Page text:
Aalto America: Exploring the innovative architect’s individualism
I’ve long been puzzled by Alvar Aalto: a great architect, certainly; but at the same time his work is strangely personal, so that discussing it seems to constitute almost an invasion of his privacy. We use his three-legged stools in our living room, so I think of him frequently. When I designed a block of flats in Highgate, I took the garden side with its balconies from Corb, and the road side with high strip bedroom windows from Aalto. I tried to make the design fit intimately to the sloping site, as he advocated.
So why the hang-up? This book goes a long way to explain it. Edited by Stanford Anderson, who contributes a relatively short introduction, it clearly bears the mark of his intellect in the choice of contributors and in its general argument. The argument is, broadly, that Aalto was different from the other greats in the way he thought of nature, memory, tradition and function. He was a member of the Modern Movement, but the breadth of his concerns made him anticipate the wide-ranging references that we find in Postmodernism.
There were only three Aalto buildings in America: the Finland Pavilion at the New York World’s Fair of 1939; Baker House, a students’ dormitory at Harvard; and the Mount Angel Library in Oregon. But he was taken up by Dean William Wurster of MIT, who appointed him as a teacher there, and this led to his considerable reputation in the US.
Aalto believed in the duty to function, in the importance of providing a sympathetic environment that answered people’s needs. But he also knew that everything in human culture is mediated by shared concepts retained in the memory: reasoning has to be done cautiously, with due weight given to intuition.
These points are dealt with in the lead essay by Sarah Goldhagen on ‘Aalto’s Embodied Rationalism’. Aalto advocated ‘flexible standardisation’ rather than the rigid approach of the Neue Sachlichkeit. He was not obsessed by the structure of his buildings; he valued their transparency, but revelled in their opacity.
He was influenced by phenomenology and claimed that rationalism had not gone deep enough: intuition, he said, can sometimes be rational. She ends up by claiming that Aalto can help us to see not only with our eyes, but also with our minds.
Photograph of the inside of Mount Angel Abbey Library in Oregon designed by Aalto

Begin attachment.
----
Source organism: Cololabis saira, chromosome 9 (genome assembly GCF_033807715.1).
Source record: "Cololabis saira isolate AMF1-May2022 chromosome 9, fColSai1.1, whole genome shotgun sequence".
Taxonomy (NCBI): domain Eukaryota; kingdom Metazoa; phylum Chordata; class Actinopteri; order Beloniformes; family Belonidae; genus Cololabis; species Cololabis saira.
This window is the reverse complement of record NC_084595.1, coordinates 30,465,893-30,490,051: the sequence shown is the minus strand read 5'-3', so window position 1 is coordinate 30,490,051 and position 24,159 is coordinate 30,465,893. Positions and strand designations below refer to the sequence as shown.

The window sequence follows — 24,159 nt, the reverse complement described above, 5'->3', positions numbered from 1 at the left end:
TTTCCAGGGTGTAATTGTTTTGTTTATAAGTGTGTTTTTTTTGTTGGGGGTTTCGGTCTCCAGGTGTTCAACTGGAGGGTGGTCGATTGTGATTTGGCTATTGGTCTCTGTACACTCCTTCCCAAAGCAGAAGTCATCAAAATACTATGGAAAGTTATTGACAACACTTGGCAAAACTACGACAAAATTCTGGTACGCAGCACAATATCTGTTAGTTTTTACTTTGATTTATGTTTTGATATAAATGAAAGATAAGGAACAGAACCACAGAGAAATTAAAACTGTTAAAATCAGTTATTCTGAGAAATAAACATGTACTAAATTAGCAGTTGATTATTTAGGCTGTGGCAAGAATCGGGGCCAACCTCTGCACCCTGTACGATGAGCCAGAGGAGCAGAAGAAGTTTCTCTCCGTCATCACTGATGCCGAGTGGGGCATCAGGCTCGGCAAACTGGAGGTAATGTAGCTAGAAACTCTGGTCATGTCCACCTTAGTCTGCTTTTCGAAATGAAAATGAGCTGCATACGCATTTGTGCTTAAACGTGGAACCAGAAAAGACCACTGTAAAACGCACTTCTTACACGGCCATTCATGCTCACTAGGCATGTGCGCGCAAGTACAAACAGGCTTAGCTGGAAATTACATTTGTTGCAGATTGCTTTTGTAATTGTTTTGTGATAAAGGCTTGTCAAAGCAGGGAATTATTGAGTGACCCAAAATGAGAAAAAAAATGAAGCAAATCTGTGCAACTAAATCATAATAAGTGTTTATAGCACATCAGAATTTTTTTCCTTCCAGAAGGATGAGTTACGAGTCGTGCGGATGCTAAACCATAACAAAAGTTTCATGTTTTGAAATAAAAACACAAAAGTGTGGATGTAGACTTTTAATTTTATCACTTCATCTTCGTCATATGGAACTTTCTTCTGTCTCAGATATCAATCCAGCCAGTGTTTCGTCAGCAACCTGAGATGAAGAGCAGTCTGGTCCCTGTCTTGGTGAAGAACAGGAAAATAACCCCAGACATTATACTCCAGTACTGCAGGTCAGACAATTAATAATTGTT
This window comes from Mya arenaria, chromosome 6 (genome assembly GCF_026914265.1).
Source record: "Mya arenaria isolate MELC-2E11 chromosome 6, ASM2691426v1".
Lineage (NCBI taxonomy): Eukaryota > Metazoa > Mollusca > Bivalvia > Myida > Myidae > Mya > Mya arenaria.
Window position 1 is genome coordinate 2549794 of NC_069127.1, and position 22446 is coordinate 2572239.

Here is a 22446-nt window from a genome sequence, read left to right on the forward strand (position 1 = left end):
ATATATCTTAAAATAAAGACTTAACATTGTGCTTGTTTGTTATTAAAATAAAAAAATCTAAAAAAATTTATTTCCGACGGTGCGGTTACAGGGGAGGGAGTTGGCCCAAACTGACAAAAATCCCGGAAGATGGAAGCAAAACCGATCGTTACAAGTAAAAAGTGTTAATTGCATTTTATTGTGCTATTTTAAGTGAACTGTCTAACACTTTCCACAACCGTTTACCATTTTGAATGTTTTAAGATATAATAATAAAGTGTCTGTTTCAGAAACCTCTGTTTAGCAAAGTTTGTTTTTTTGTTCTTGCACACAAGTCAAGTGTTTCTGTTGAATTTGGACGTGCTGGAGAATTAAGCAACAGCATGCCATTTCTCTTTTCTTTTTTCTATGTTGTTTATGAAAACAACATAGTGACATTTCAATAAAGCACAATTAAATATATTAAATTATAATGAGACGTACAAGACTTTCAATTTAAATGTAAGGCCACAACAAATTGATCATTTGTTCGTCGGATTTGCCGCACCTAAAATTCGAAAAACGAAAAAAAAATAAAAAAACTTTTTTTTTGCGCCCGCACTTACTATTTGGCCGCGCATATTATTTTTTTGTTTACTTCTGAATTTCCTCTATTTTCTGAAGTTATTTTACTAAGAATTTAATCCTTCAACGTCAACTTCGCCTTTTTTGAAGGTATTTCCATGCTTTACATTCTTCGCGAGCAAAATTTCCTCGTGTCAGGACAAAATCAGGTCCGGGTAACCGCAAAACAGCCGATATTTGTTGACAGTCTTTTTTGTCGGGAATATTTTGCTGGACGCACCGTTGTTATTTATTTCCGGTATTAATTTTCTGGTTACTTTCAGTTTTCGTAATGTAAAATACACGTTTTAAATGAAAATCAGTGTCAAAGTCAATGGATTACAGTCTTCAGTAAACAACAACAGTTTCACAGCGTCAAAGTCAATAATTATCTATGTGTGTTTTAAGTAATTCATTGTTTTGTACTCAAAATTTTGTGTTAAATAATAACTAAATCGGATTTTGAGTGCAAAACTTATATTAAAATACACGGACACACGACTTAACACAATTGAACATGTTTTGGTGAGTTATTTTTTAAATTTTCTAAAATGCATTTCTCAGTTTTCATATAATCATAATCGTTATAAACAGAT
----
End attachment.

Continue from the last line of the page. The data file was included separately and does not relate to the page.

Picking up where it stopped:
A subsequent essay by Dörte Kuhlmann entitled ‘Floating Signifiers: Interpreting Aalto’ focuses on the apartment block Neue Vahr at Bremen. Here the balcony ends of the flats at different angles give a varied facade, unlike Le Corbusier’s Berlin Unité. This is occasioned by the use of a fan-like disposition in the plan. Kuhlmann defends Le Corbusier: wouldn’t it be better, he asks, to adopt an ideal orientation for all the flats equally? In this respect, Bremen can be considered as a variation on the type of the Unité.
Aalto’s opposition to the mainstream personified by Le Corbusier merely accentuated his position as a new force, a Finnish deus ex machina. In the Hansaviertal apartment block of 1957 he showed a concern for the common areas, which marks him as a more humanist architect, and justifies his position among the moderns, yet not entirely of them.
Colin St John Wilson’s essay on ‘The Other Tradition’ suffers from being little more than notes on his book of the same name. Nonetheless, it was extremely important in bringing Aalto forward as a new source of inspiration. In the various essays describing his American work in detail, Baker House forms the main subject and of these, Paul Bentel’s on ‘The Historical Significance of Alvar Aalto’s Baker House’ is probably the best.
Another fascinating thread is provided by Michael Spens on ‘Mount Angel Abbey Library and the Path from Viipuri’. Mount Angel is not yet fully appreciated and Spens stresses the tradition of the Benedictines, who insisted on the importance of reading and reflection.
Libraries were Aalto’s favourite subjects and it is amazing to reflect that the design was done before he visited the site, and needed to be only slightly changed later. The building adopts a fan-shaped plan, similar to Neue Vahr, which slightly begs the question: didn’t Aalto enjoy the fan shape as a form, whatever the function?
The book would have benefited by bringing into the discussion ideas put forward by Demetri Porphyrios (in Architectural Monographs 4, Academy Editions 1978). Porphyrios argues that Modernism in general favoured Monotopia, but Aalto favoured Heterotopia, the juxtaposition of decisively different elements. That completes my own understanding of an architect who was both precise in every part, yet also surprisingly vague. This book is splendidly produced and is a must for libraries and practising architects, if a little daunting for students.
Aalto and America
Authors: Stanford Anderson, Gail Fenske and David Fixler
Publishers: Yale University Press